export class UserResolver {
        private getManyUsersUseCase: GetManyUsersUseCase,
        private createUserUseCase: CreateUserUseCase,
        private updateUserUseCase: UpdateUserUseCase,
        private getUserByIdUseCase: GetUserByIdUseCase,
        private deleteUserUseCase: DeleteUserUseCase
    ) { }

    @Query(() => User, { name: 'user', nullable: false })
    async getUser(@Args() getUserArgs: GetUserArgs) {
        return this.getUserByIdUseCase.execute(

    @Query(() => [User], { name: 'users', nullable: false })
    async getUsers() {
        return await this.getManyUsersUseCase.execute();

    @Mutation(() => User)
    async createUser(
        @Args('createUserInput') createUserInput: CreateUserInput,
    ) {
        return await this.createUserUseCase.execute(createUserInput);

    @Mutation(() => User)
    async updateUser(
        @Args('updateUserInput') updateUserInput: UpdateUserInput,
    ) {
        return await this.updateUserUseCase.execute(, updateUserInput);

    @Mutation(() => User)
    async deleteUser(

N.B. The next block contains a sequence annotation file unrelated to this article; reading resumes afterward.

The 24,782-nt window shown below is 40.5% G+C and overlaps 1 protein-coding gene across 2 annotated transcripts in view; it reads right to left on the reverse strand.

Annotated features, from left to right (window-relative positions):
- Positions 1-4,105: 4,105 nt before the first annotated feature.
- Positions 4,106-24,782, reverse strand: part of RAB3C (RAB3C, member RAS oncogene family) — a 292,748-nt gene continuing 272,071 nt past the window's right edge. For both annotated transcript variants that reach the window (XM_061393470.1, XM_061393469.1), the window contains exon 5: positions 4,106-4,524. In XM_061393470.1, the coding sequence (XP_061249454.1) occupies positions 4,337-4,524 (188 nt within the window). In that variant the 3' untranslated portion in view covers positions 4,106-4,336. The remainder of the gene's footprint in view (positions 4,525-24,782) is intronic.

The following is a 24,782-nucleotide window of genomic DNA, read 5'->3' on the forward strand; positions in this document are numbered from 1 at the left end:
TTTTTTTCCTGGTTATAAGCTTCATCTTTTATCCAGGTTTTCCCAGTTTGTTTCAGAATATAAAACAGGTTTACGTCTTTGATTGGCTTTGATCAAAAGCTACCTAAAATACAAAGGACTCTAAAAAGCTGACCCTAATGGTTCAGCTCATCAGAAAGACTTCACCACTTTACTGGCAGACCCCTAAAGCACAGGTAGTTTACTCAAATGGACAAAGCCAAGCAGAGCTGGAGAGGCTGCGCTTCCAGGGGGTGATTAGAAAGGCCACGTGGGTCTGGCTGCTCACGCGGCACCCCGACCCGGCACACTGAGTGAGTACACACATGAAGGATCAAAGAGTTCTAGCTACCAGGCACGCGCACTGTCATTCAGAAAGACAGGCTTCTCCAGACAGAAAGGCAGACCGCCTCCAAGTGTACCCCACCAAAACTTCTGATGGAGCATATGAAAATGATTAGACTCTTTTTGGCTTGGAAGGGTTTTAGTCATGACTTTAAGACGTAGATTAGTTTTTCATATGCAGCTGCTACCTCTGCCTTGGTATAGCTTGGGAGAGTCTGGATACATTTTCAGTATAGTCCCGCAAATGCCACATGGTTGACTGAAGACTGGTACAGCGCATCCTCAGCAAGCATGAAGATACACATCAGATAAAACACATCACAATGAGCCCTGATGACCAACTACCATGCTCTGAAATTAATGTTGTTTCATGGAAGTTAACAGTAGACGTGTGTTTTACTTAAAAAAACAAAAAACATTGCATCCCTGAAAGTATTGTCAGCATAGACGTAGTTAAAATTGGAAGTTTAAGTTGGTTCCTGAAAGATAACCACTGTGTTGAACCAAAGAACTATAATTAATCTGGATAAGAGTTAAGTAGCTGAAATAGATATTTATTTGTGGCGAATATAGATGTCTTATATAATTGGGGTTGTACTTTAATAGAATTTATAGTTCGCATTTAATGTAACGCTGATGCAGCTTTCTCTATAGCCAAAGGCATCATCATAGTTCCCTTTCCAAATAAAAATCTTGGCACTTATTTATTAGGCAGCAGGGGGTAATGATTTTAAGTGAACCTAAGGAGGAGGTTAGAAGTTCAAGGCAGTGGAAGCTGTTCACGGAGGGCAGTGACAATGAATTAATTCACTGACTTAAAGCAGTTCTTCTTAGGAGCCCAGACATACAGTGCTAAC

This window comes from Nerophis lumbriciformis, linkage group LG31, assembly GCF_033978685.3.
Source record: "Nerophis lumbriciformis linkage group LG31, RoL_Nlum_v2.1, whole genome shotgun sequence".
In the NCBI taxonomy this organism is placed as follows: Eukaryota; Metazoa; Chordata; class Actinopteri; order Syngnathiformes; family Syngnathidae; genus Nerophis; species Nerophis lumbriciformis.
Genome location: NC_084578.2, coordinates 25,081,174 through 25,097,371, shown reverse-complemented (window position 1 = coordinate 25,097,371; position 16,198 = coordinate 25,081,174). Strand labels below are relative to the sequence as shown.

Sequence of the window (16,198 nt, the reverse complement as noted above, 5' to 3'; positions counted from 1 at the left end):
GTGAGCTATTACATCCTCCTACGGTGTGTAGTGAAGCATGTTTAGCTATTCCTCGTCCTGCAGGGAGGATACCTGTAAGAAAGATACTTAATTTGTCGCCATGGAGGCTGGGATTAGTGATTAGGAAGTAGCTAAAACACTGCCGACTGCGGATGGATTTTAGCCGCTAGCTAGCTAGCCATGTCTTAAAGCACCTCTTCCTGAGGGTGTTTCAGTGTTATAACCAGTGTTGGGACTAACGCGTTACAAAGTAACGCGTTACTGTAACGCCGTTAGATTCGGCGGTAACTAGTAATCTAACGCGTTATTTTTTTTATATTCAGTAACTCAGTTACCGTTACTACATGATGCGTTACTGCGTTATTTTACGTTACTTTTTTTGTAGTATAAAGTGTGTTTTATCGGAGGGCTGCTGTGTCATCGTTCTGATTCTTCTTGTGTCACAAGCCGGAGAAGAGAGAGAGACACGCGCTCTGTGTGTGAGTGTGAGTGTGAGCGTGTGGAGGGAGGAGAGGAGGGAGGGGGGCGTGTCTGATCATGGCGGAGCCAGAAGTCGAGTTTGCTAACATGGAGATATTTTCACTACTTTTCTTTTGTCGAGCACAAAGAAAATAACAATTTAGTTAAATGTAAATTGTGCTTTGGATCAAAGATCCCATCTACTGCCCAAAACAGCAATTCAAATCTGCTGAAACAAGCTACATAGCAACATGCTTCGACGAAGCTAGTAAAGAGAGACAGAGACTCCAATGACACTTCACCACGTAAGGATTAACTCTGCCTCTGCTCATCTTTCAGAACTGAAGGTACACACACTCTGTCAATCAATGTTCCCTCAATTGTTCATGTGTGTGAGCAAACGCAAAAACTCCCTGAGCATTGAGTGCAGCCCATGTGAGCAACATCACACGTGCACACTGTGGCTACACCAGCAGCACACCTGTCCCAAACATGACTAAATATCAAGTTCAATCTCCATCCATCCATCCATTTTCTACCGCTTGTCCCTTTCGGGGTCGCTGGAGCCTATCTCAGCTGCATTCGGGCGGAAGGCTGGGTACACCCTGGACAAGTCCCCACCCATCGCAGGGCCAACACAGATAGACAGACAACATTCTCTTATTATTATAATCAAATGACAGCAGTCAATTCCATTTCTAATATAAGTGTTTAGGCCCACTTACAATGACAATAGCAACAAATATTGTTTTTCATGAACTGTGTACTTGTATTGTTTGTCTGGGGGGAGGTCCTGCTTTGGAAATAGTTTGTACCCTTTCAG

@Args('id') id: string
    ) {
        return await this.deleteUserUseCase.execute(id);
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(If you prefer the same code can be accessed here)

I am not going to detail this file yet, let’s do it later after having the complements of this file to work properly.

As you may notice looking at the resolvers, we changed the approach of using the DTO as body and get parameters to

  • Args

  • Inputs

Which is a more usual way of talking when we are working with GraphQL. They will represent the DTO as it is, and there we specify the props according to the necessity. This is very easy work to be honest, because as we have already the DTO for the REST protocol, we can copy and change just a few details. Loot at this example